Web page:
Against All Odds  | American Journalism Review
 AJR  Columns :    FULL COURT PRESS    
From AJR,   October/November 2007

Against All Odds   

Left for dead by the pundits, USA Today celebrates its 25th birthday.

By Rem Rieder
Rem Rieder (rrieder@ajr.umd.edu) is AJR's editor and senior vice president.      


A number of themes come to mind on the 25th birthday of Al Neuharth's improbable Technicolor brainchild.

One is the power of vision. At a time before "outside the box" was a cliché, the notion that there was room in the marketplace for a national newspaper featuring short stories, bright hues, info boxes, sports and pop culture was as against the grain as it gets.

But go figure. Twenty-five years later, USA Today has not only survived but thrived. It is the nation's highest circulation newspaper and a cash cow for parent Gannett. It's impossible to imagine the media landscape without it.

Turns out there was a place for a national paper in this transient, travel-crazed nation of ours, particularly one that attempted to come to terms with our increasingly visual, TV-driven zeitgeist.

What's more, its influence on the look and feel of USA's newspapers--not always in a good way--is incalculable.

The second is the importance of perseverance. In addition to being widely and wildly mocked, USA Today was a big-time money loser for years. In this instant-gratification world of ours, there's always immense pressure to pull the plug. But Gannett didn't.

It often takes time for a new product, particularly one so innovative, to establish itself. So you need patience, not to mention deep pockets, to allow it to flourish. In this case, the payoff for that patience has been enormous. Those critics who already have consigned Condé Nast's expensive new Portfolio magazine (see "A New Portfolio," April/May 2007) to the dustbin of history might want to keep that in mind.

But all the time in the world wouldn't have helped if USA Today hadn't matured and improved. Because the critics were right about one key thing: While the early USA Today was a bold new venture, it was also a pretty shallow one. The emphasis was on the packaging, not the substance. Weather maps and color graphics and folksiness could only take it so far.

It was in the 1990s, under Publisher Tom Curley and Editor David Mazzarella, that the paper added the steak to the sizzle. It significantly upgraded its commitment to hard news, to important national and international events. It became a serious newspaper. In a 1997 AJR piece titled "USA Today Grows Up," longtime Knight Ridder Washington correspondent James McCartney concluded the paper was "persistently improving the quality of its news coverage" and "striving for depth, for original reporting and for enterprise." USA Today, he declared, "is coming of age." In late 1999 and 2000 the paper lured five staffers away from the Washington Post in eight months--something that would have been unthinkable years before.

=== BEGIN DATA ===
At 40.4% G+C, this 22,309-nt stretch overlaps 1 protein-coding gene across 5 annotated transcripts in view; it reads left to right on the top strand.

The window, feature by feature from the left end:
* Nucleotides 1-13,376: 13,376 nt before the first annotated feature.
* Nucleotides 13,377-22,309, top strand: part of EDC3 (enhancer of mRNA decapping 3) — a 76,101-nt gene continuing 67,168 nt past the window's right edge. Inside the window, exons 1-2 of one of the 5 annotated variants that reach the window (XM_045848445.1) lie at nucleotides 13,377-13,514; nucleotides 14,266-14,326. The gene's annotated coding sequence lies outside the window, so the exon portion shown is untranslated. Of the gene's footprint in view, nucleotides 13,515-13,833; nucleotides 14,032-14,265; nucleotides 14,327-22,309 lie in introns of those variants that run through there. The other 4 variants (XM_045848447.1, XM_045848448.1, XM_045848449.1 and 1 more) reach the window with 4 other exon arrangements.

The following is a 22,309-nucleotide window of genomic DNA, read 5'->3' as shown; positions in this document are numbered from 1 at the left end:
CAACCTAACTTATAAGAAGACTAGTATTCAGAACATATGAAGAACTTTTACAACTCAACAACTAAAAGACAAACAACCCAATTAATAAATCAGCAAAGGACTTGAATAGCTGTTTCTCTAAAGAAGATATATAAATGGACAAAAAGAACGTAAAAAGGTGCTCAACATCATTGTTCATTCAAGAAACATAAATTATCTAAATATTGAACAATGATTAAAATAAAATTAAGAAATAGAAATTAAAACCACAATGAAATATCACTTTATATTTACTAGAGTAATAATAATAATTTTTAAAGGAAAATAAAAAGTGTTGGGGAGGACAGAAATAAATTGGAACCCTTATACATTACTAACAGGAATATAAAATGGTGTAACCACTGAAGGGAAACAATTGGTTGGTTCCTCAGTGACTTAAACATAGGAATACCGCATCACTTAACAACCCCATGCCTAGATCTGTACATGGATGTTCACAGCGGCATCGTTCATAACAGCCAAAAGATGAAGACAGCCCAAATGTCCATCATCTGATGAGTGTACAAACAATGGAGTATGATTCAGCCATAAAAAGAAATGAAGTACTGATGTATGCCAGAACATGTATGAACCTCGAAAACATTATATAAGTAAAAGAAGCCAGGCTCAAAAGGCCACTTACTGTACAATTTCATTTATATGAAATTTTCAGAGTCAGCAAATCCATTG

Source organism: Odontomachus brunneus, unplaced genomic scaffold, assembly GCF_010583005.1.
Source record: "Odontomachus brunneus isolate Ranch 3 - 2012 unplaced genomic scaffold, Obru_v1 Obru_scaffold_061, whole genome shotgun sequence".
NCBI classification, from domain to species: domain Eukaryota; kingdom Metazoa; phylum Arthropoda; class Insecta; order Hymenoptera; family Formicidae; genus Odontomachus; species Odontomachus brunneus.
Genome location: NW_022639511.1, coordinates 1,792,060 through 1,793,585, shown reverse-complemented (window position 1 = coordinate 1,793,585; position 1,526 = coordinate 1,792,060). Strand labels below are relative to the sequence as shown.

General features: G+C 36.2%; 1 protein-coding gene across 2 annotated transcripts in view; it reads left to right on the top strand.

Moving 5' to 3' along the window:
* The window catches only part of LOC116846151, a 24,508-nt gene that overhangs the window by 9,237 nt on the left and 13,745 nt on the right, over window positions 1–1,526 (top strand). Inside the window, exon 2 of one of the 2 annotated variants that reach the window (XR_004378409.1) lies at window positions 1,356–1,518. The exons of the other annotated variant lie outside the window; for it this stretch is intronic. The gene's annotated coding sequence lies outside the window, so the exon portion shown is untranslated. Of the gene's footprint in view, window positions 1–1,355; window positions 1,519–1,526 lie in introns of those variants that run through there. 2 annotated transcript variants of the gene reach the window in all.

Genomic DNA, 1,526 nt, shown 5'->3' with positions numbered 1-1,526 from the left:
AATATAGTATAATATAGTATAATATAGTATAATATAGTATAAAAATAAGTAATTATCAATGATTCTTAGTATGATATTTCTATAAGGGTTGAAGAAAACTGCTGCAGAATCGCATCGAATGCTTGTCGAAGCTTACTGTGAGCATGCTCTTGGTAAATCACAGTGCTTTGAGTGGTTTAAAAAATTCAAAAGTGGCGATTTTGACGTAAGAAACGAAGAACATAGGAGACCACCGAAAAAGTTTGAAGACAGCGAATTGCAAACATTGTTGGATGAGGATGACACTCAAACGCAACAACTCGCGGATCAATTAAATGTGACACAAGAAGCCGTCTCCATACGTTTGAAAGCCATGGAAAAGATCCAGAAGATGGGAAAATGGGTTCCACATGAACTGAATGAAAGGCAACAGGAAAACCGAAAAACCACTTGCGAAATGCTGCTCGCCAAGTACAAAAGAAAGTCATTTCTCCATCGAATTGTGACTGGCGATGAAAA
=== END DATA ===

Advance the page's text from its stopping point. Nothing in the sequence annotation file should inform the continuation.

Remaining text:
The USA Today odyssey also is a reminder of the dangers of investing too heavily in the conventional wisdom. When the paper was launched, hardly anyone gave it a chance to make it. I know I was among the scoffers. After all, when was the last time someone had successfully launched a national daily? But make it USA Today did.

Obviously, if you were forced to bet, "against" would have been the way to go. But maybe it's a good idea for we instant pundits to be a little more open-minded about the possibility that something groundbreaking can endure. That's particularly critical in the current fast-evolving media climate, with its drumbeat of innovative technological breakthrough.

So USA Today elevated its game, although it's disheartening how many people who haven't looked at it in years continue to parrot the outdated putdowns.

But in 2004, the paper confronted a major crisis. Jack Kelley, its marquee globetrotting reporter, was found to be a fraud, a serial fabricator and plagiarist (see "Who Knows Jack?" April/May 2004). Coming on the heels of the New York Times' Jayson Blair debacle, it was a devastating blow both for the newspaper and journalism itself. The paper was profoundly shaken.

Sadly, such episodes are going to happen. The challenge is how you respond to them.

USA Today brought in new Editor Ken Paulson, a former Gannett editor who was running the First Amendment Center in Nashville, to clean up the mess. By all accounts Paulson has righted the ship, restoring the newsroom's equilibrium and rebuilding the paper's credibility (see "USA Tomorrow," August/September 2005), although some in the newsroom chafe under his strict sourcing guidelines. (Full disclosure: Paulson is a friend and a fellow music buff.) He has placed strong emphasis on gracing the front page with exclusive enterprise stories rather chasing the New York Times and the Washington Post. But there's little doubt that the paper's overall excellence is handicapped by its tight A-section newshole.

So happy birthday, USA Today. We'll watch the next 25 with, as they say, great interest.

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